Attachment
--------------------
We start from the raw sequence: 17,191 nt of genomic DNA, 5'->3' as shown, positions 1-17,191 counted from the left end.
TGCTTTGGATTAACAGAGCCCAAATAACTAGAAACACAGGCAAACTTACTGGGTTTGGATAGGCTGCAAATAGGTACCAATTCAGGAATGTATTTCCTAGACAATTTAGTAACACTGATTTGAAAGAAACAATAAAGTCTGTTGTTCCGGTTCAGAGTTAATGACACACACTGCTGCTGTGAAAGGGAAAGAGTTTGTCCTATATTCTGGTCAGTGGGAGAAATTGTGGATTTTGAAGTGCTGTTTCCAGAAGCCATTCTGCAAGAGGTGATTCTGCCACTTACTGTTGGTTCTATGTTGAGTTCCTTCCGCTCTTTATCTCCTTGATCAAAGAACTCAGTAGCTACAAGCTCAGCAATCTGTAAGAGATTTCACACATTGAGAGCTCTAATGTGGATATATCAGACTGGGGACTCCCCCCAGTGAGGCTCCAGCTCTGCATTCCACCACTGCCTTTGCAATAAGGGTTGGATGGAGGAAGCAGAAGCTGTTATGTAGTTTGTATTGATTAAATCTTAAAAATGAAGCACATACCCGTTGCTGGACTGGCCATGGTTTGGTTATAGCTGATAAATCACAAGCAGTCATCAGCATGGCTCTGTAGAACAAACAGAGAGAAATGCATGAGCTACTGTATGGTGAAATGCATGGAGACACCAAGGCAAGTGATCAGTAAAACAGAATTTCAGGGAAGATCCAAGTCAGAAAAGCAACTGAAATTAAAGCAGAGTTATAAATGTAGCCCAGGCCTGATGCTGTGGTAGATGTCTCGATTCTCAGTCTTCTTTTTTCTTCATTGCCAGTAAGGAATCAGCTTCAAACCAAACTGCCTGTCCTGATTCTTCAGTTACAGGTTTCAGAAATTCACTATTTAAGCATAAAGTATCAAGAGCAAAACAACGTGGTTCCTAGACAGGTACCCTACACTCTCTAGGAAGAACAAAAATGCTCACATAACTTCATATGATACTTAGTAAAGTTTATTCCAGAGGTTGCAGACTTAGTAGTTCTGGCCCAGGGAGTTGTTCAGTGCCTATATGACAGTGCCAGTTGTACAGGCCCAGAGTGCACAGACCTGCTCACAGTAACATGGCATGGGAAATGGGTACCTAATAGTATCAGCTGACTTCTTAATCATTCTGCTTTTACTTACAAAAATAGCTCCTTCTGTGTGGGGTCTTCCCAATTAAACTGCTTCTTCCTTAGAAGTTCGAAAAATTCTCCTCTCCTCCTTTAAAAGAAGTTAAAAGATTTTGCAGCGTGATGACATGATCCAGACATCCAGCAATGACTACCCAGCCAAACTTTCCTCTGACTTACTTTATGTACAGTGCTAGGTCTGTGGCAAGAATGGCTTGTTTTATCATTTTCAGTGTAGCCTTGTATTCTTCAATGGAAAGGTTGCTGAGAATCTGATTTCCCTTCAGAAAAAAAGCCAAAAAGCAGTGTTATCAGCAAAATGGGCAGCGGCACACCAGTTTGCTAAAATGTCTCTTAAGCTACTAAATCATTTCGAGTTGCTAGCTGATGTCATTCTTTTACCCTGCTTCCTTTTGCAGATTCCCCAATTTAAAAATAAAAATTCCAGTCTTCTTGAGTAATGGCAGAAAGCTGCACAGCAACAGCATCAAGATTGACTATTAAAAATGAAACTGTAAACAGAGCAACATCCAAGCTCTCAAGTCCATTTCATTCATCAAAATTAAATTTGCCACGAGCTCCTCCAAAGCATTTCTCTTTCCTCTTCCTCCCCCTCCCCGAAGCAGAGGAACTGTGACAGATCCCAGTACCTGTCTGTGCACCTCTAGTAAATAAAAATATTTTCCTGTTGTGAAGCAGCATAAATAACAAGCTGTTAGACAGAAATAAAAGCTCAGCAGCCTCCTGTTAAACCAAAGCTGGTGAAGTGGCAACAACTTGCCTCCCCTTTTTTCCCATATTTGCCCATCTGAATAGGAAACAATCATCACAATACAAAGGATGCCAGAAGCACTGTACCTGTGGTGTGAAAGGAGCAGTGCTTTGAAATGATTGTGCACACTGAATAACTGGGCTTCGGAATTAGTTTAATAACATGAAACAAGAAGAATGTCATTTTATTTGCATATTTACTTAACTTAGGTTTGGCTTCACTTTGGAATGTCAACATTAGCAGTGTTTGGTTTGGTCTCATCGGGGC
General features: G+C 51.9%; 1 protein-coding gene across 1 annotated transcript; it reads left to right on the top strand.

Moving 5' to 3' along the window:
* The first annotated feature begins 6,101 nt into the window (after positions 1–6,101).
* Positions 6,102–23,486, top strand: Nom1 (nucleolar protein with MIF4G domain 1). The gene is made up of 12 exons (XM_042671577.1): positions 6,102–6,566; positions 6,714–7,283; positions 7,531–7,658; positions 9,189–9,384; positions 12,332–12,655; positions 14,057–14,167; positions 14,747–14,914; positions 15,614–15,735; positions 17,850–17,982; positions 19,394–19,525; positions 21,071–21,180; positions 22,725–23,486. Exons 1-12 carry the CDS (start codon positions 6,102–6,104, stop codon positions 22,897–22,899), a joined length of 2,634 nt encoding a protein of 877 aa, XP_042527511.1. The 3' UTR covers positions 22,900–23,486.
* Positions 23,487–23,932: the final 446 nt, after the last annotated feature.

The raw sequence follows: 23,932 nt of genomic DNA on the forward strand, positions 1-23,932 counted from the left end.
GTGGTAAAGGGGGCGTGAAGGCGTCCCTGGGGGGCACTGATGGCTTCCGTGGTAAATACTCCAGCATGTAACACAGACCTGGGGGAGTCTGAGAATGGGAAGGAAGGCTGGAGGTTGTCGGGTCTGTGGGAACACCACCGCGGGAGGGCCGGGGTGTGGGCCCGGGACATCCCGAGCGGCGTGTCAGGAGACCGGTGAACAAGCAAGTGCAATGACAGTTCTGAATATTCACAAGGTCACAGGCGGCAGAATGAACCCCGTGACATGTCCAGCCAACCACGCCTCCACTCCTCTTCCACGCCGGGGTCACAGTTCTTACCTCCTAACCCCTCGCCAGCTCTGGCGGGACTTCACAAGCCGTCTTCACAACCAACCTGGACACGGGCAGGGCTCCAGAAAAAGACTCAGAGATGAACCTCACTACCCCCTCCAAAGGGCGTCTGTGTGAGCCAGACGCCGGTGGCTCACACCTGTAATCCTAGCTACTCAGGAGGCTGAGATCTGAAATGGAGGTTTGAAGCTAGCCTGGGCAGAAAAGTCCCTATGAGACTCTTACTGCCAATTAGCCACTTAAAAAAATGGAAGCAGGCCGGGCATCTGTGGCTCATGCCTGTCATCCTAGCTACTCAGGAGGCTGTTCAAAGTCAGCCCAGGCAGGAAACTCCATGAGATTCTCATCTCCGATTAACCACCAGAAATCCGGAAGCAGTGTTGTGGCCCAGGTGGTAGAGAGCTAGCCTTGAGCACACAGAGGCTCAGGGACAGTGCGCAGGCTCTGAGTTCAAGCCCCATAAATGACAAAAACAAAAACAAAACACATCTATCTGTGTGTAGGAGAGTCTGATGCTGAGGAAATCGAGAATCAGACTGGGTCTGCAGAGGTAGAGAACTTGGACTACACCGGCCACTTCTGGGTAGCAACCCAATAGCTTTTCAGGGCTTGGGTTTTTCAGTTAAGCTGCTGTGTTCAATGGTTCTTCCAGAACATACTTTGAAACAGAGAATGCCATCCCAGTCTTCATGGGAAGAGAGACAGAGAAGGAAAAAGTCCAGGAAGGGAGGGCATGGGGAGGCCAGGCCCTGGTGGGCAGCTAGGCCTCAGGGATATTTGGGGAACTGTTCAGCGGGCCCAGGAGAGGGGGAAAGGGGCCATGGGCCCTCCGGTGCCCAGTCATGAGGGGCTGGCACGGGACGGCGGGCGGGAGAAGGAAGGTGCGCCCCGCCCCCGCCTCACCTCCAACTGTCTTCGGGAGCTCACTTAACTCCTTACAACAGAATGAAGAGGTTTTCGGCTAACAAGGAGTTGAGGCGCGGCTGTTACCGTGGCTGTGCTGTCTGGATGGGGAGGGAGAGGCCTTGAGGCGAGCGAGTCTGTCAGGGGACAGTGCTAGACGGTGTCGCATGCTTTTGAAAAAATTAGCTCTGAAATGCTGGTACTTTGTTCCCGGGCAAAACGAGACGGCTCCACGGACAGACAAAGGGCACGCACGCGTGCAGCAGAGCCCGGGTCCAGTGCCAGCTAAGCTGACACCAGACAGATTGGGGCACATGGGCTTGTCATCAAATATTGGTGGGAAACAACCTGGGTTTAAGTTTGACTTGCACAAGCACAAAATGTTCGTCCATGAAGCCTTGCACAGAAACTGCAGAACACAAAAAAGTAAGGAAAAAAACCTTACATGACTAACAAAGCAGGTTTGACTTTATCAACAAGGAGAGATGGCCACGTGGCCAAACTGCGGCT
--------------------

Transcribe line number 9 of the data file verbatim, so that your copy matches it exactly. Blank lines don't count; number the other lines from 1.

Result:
GTGGTAAAGGGGGCGTGAAGGCGTCCCTGGGGGGCACTGATGGCTTCCGTGGTAAATACTCCAGCATGTAACACAGACCTGGGGGAGTCTGAGAATGGGAAGGAAGGCTGGAGGTTGTCGGGTCTGTGGGAACACCACCGCGGGAGGGCCGGGGTGTGGGCCCGGGACATCCCGAGCGGCGTGTCAGGAGACCGGTGAACAAGCAAGTGCAATGACAGTTCTGAATATTCACAAGGTCACAGGCGGCAGAATGAACCCCGTGACATGTCCAGCCAACCACGCCTCCACTCCTCTTCCACGCCGGGGTCACAGTTCTTACCTCCTAACCCCTCGCCAGCTCTGGCGGGACTTCACAAGCCGTCTTCACAACCAACCTGGACACGGGCAGGGCTCCAGAAAAAGACTCAGAGATGAACCTCACTACCCCCTCCAAAGGGCGTCTGTGTGAGCCAGACGCCGGTGGCTCACACCTGTAATCCTAGCTACTCAGGAGGCTGAGATCTGAAATGGAGGTTTGAAGCTAGCCTGGGCAGAAAAGTCCCTATGAGACTCTTACTGCCAATTAGCCACTTAAAAAAATGGAAGCAGGCCGGGCATCTGTGGCTCATGCCTGTCATCCTAGCTACTCAGGAGGCTGTTCAAAGTCAGCCCAGGCAGGAAACTCCATGAGATTCTCATCTCCGATTAACCACCAGAAATCCGGAAGCAGTGTTGTGGCCCAGGTGGTAGAGAGCTAGCCTTGAGCACACAGAGGCTCAGGGACAGTGCGCAGGCTCTGAGTTCAAGCCCCATAAATGACAAAAACAAAAACAAAACACATCTATCTGTGTGTAGGAGAGTCTGATGCTGAGGAAATCGAGAATCAGACTGGGTCTGCAGAGGTAGAGAACTTGGACTACACCGGCCACTTCTGGGTAGCAACCCAATAGCTTTTCAGGGCTTGGGTTTTTCAGTTAAGCTGCTGTGTTCAATGGTTCTTCCAGAACATACTTTGAAACAGAGAATGCCATCCCAGTCTTCATGGGAAGAGAGACAGAGAAGGAAAAAGTCCAGGAAGGGAGGGCATGGGGAGGCCAGGCCCTGGTGGGCAGCTAGGCCTCAGGGATATTTGGGGAACTGTTCAGCGGGCCCAGGAGAGGGGGAAAGGGGCCATGGGCCCTCCGGTGCCCAGTCATGAGGGGCTGGCACGGGACGGCGGGCGGGAGAAGGAAGGTGCGCCCCGCCCCCGCCTCACCTCCAACTGTCTTCGGGAGCTCACTTAACTCCTTACAACAGAATGAAGAGGTTTTCGGCTAACAAGGAGTTGAGGCGCGGCTGTTACCGTGGCTGTGCTGTCTGGATGGGGAGGGAGAGGCCTTGAGGCGAGCGAGTCTGTCAGGGGACAGTGCTAGACGGTGTCGCATGCTTTTGAAAAAATTAGCTCTGAAATGCTGGTACTTTGTTCCCGGGCAAAACGAGACGGCTCCACGGACAGACAAAGGGCACGCACGCGTGCAGCAGAGCCCGGGTCCAGTGCCAGCTAAGCTGACACCAGACAGATTGGGGCACATGGGCTTGTCATCAAATATTGGTGGGAAACAACCTGGGTTTAAGTTTGACTTGCACAAGCACAAAATGTTCGTCCATGAAGCCTTGCACAGAAACTGCAGAACACAAAAAAGTAAGGAAAAAAACCTTACATGACTAACAAAGCAGGTTTGACTTTATCAACAAGGAGAGATGGCCACGTGGCCAAACTGCGGCT